(This review is by American-Statesman freelance arts critic Andrew J. Friedenthal.)


In a post-apocalyptic Texas where all the men are the victims of the violent history of war, the age-old issues of love, sex, gender, jealousy, and betrayal are as pertinent as ever. This is the situation posited by Eva Suter (who received her MFA as a Michener Fellow at UT Austin last year) in the world premier of “Hold Me Well” playing through Aug 7 at the Off Shoot.

“Hold Me Well” is a loose adaptation of Shakespeare’s “Othello,” set in a wasteland that used to be Texas, in an America where all the men have been dead for years. The action takes place in a small settlement of a few women who are simply trying to live their lives in safety amidst the violence of multiple opposing forces.

In Sutler’s play, Othello is replaced by Odele (Elizabeth Mason), a tough-as-nails soldier who falls in love with the mercurial Des (Hayley Armstrong). Race-bending as well as gender-bending “Othello“ in this case it is Des who is black, while all the other women are white. Life is complicated for the couple by the schemes of Amelia (Ellie McBride), who bears a long-term grudge against Odele; the hidden desires of Des’ childhood friend Casey (Emily Rankin); and the secret manipulations of the seemingly innocent Raquel (Taylor Flanagan).

The strongest asset of  the play’s premiere is its powerful cast. In particular, McBride creates a sympathetic villain who we find ourselves rooting for, despite ourselves, while Rankin embodies a kind of quiet, haunted, desirous heroicism. The chemistry between all of the players and their various relationships is what gives the show its forward momentum.

“Hold Me Well.” Elizabeth Mason, Taylor Flanagan, Ellie McBride, Emily Rankin and Hayley Armstrong (at bottom). Photo by Errich Peterson.

Suter’s text, though strong in ideas and rich in meta-textual playfulness that intertwines Shakespeare’s plot with unexpected twists and a science fiction backdrop, is somewhat unevenly paced, with an opening that tends to drag and then a rather abrupt ending. Much of the world-building is also unclear, and the particulars of this dystopian world get lost in the language that vacillates between heightened poetics, colloquial dialogue, and futuristic patois.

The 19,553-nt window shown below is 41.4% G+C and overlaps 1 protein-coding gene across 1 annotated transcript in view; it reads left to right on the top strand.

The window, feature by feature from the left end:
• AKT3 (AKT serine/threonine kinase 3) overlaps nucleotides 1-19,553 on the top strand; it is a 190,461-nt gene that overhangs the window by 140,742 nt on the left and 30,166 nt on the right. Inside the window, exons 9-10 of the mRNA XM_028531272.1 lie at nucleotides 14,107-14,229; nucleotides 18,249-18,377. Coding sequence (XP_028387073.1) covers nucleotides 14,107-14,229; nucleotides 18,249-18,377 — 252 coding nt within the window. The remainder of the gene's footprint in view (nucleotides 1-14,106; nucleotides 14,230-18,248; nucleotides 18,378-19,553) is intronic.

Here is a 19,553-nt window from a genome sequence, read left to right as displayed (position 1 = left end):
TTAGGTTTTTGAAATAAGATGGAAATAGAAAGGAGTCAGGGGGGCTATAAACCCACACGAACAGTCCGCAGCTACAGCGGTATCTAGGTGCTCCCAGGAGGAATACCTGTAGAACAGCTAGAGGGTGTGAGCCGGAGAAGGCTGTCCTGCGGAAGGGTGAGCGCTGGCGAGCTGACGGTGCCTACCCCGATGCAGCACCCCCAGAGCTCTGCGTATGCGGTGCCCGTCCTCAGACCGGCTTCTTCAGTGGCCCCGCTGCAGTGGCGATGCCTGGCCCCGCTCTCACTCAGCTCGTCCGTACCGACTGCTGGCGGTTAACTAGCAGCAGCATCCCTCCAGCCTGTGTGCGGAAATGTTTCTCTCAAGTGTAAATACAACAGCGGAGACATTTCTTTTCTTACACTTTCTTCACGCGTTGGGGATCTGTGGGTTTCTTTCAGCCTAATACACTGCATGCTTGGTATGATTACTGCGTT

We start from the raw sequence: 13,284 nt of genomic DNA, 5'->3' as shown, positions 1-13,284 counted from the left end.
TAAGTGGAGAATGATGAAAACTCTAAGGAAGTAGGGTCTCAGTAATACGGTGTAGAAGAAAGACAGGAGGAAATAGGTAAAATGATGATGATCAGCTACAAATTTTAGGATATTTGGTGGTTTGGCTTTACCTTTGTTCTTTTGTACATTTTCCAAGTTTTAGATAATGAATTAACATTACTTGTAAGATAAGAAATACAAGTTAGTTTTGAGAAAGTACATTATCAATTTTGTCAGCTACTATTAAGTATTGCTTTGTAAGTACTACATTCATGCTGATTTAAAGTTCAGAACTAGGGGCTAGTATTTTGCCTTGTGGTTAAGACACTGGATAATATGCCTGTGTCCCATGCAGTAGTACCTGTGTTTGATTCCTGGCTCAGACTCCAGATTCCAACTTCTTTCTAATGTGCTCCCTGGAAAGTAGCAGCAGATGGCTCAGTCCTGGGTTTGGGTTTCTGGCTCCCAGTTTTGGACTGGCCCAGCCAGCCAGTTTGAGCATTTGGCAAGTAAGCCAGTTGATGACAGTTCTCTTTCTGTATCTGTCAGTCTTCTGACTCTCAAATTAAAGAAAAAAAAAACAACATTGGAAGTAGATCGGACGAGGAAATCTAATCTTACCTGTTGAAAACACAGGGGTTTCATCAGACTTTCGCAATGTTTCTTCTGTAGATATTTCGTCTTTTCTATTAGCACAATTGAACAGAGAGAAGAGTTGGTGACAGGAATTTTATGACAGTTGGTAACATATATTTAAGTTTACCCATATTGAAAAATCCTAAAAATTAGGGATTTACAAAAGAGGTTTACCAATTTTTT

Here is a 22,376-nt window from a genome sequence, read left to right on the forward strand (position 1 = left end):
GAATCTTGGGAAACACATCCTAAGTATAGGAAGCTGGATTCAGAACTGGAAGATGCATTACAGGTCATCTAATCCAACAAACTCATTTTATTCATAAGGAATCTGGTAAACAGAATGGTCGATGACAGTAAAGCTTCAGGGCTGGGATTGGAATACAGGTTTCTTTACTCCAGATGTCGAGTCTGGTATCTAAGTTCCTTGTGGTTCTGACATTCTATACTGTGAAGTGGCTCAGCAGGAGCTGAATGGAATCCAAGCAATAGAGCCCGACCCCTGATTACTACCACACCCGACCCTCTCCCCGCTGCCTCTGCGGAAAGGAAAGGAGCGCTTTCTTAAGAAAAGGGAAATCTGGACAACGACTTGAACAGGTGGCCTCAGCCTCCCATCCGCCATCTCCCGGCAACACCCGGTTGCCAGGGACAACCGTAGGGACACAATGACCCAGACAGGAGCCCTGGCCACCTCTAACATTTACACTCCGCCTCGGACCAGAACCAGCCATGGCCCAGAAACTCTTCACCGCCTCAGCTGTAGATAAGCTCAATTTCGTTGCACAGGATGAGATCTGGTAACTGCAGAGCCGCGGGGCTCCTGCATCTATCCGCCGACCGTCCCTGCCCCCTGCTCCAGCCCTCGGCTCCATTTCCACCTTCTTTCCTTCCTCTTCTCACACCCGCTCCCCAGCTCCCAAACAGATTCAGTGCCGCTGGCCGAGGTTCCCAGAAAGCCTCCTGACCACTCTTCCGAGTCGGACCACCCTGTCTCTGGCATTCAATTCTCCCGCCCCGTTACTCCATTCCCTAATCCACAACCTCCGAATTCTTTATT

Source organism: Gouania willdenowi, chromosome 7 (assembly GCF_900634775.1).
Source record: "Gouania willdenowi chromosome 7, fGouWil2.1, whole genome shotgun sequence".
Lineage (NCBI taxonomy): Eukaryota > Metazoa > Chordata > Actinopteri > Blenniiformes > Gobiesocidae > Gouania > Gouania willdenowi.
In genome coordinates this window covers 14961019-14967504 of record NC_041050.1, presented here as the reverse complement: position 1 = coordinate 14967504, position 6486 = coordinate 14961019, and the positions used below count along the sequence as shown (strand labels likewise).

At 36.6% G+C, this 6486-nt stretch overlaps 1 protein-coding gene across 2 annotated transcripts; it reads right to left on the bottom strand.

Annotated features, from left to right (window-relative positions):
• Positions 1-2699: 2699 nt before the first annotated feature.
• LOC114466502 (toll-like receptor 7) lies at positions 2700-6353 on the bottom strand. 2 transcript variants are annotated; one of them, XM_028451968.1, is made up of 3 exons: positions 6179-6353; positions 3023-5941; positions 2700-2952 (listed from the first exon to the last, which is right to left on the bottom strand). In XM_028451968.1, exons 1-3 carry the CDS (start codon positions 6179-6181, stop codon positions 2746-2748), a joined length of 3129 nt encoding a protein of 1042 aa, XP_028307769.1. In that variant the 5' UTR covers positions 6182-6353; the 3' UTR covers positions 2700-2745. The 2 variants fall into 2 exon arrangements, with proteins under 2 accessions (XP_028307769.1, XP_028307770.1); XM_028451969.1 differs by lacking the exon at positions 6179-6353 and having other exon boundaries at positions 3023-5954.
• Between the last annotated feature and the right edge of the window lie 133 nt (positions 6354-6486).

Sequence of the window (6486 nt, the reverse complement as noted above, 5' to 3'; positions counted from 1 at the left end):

On the production side, EL Hohn’s evocative costuming and Patrick Anthony’s multi-tiered set (highlighted by minimalist lighting) create an atmosphere reminiscent of science fiction films like “Waterworld” and “Mad Max: Fury Road,” with a dusty, worn feel to everything from the walls to the industrial tin cups used by the women. Due to the tight space of the Off Shoot (the Off Center’s much smaller sister stage) and its one-level audience seating, director Rudy Ramirez’ staging works best when scenes are played on the second floor of the set, imbuing them with an epic, wide-scale scope.

“Hold Me Well” is an intriguing new play that delightfully distorts its Shakespearean and dystopian inspirations, even if it is often uneven and confusing, and ultimately its potent cast is what carries the day.



Ellie McBride. Photo by Errich Peterson.